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5 ways to Manage Peri-Menopause and Menopause Symptoms

By Jean Jarrett

Many women in their 40s and 50s struggle with low energy, weight gain, poor sleep and brain fog. Not to mention irregular or heavy periods and emotional ups and downs. These symptoms are often grouped as peri-menopause or menopause and considered a normal part of the menopause transition.

It is not surprising that many women feel confused and unsupported during perimenopause and menopause.

I assure my clients these symptoms are not normal, and can be addressed with dietary and life-style changes.

In fact, I created the Menopause Reset Program for this exact reason, empowering them with the knowledge they need to manage their health and regain their vitality.

My top 5 tips for managing menopause symptoms are:

  1. Look after your liver

Our liver plays an important role in hormone metabolism and detoxification. For women with liver disease or impaired liver function, hormone metabolism and detoxification can be affected, leading to hormonal imbalances and a build-up of toxins. This results in hot flushes, night sweats, mood changes, weight gain, and sleep disturbances.

Women with liver disease or impaired liver function have an increased risk of developing osteoporosis. The liver produces a protein called osteocalcin, which is involved in bone metabolism. Impaired liver function can lead to a decrease in osteocalcin production, which can contribute to decreased bone density.

My tips for liver health:

  • Eat 1-2 cups of green leafy vegetables every day, including broccoli, Brussels sprouts, spinach, silver beet, kale and bok choy. Ideally organic and yes, every day!
  • Include bitter foods in your diet. Bitter foods include cos lettuce, radicchio, rocket, endive, witlof, watercress and dandelion leaves.
  • Swap your coffee for herbal tea or filtered water with fresh lemon
  1. Look after your gut health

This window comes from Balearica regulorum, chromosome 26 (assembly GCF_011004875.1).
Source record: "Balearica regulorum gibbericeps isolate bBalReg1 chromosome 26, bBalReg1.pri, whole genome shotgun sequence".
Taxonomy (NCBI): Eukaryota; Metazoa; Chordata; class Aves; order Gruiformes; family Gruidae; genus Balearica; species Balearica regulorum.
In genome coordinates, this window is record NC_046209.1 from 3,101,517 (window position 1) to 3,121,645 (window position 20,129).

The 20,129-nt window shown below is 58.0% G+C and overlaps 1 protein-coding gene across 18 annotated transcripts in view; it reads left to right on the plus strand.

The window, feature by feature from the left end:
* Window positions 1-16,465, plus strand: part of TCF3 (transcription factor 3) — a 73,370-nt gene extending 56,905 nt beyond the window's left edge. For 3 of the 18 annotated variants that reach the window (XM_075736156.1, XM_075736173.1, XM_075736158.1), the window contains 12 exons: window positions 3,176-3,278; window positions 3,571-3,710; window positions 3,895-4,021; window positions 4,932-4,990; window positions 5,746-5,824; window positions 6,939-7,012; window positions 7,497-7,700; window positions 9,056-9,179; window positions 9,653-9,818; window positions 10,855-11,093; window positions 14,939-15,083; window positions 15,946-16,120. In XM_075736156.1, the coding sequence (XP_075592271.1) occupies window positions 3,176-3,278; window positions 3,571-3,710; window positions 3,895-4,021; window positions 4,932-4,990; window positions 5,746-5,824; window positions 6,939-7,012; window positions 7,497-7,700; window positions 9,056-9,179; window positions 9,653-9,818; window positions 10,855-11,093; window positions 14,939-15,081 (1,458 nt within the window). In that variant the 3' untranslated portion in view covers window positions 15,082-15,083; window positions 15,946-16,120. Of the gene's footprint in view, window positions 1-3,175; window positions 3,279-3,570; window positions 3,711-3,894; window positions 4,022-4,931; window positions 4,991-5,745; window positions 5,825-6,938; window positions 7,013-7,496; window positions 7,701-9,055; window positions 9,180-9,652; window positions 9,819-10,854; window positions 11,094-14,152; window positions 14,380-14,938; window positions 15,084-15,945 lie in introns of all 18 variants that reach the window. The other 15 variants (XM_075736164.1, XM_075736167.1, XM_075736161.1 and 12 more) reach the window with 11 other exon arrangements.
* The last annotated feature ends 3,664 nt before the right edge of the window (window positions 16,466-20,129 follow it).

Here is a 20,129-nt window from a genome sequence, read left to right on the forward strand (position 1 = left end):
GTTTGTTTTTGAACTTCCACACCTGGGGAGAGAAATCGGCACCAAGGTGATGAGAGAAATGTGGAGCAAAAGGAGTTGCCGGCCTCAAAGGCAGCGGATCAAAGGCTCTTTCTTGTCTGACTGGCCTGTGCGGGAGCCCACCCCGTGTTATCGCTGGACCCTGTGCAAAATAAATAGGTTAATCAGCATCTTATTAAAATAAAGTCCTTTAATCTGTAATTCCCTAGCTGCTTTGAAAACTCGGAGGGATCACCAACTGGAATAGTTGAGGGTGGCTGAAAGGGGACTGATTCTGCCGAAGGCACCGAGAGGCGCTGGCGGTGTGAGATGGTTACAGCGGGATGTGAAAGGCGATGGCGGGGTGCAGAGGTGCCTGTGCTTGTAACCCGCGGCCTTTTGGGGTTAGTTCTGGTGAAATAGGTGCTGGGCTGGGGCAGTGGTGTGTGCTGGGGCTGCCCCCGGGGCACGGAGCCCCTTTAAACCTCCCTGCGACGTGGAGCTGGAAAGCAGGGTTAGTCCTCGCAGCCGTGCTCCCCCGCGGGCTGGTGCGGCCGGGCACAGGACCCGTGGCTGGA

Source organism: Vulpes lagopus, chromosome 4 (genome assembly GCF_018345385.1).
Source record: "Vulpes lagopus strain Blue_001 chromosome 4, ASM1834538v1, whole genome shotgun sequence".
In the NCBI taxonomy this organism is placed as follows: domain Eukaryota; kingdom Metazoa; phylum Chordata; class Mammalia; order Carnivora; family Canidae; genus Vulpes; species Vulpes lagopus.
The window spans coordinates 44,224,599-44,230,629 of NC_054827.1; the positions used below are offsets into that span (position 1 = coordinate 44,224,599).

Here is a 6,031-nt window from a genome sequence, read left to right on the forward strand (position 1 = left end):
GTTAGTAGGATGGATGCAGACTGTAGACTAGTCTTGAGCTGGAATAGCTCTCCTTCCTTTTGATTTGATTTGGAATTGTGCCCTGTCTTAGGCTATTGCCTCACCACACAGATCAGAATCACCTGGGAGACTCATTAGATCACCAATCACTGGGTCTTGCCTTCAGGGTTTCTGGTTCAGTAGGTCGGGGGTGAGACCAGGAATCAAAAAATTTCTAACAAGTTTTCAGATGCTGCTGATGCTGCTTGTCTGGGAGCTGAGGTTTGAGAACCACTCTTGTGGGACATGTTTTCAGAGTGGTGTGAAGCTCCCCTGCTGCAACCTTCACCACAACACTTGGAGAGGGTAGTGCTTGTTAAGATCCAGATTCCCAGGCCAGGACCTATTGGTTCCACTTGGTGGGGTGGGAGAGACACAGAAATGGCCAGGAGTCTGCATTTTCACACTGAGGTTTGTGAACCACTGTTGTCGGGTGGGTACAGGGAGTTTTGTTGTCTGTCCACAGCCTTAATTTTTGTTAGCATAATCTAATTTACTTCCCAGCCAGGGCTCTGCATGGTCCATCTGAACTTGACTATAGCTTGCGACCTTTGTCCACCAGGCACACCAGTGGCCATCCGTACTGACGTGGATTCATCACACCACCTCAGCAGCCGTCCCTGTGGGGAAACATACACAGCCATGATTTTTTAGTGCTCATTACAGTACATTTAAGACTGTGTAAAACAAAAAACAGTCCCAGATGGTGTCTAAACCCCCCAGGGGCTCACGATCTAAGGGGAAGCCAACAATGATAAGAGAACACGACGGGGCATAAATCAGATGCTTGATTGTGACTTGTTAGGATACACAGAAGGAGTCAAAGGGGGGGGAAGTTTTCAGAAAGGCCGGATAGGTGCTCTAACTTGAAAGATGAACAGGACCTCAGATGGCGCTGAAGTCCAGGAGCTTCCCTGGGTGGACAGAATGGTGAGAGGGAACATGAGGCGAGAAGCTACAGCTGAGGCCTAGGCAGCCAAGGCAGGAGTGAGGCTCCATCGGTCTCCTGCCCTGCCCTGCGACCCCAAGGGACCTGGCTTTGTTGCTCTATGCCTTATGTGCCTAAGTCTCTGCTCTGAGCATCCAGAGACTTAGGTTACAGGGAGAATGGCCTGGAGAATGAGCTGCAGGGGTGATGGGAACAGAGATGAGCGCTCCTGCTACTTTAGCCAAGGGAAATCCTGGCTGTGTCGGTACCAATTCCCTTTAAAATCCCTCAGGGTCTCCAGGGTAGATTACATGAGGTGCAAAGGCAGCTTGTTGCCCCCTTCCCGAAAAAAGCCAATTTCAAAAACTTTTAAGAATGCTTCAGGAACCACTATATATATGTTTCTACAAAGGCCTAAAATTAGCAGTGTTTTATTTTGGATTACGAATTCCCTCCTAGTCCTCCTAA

The gut microbiota is a collection of microorganisms that live in your digestive tract and play a crucial role in every aspect of your health and wellbeing. A diet low in whole foods, high in processed foods, sugar and alcohol impact the microbiota. When combined with hormonal changes, this contributes to weight gain, joint pain, and mood changes.

Changing estrogen levels also impact gut permeability, resulting in abdominal pain, bloating and changes to your bowel health. Gut permeability and a microbiota diversity also impact our ability to absorb nutrients, including important nutrients such as calcium and magnesium for bone health.

My top tips for gut health:

  • Eat a wide variety of fresh fruit and vegetables, legumes, nuts and seeds to ensure you get the fibre necessary to feed the good bacteria in your gut.
  • Add some fermented foods to your diet, such as sauerkraut, kimchi, or beetroot kvass.
  • Gardening has been shown to support a healthy gut microbiota.
  1. Be mindful

Stress has a negative impact on every aspect of our health and well-being.  While we can’t eliminate all stress from our lives, we can learn mindfulness techniques to support our nervous system, which has a positive impact on our health.

Build some simple mindful activities into your daily routine, for example.

  • Breathing – tune in to your breathing and slow it down. Try some breathing exercises and build them into your daily routine. I get my clients to do specific exercises before bed, before eating, and when walking or in the car, so it becomes routine.
  • Be mindful when eating – slow down when eating, chew and taste your food, and sit down when eating. This helps improve your digestion and gut health.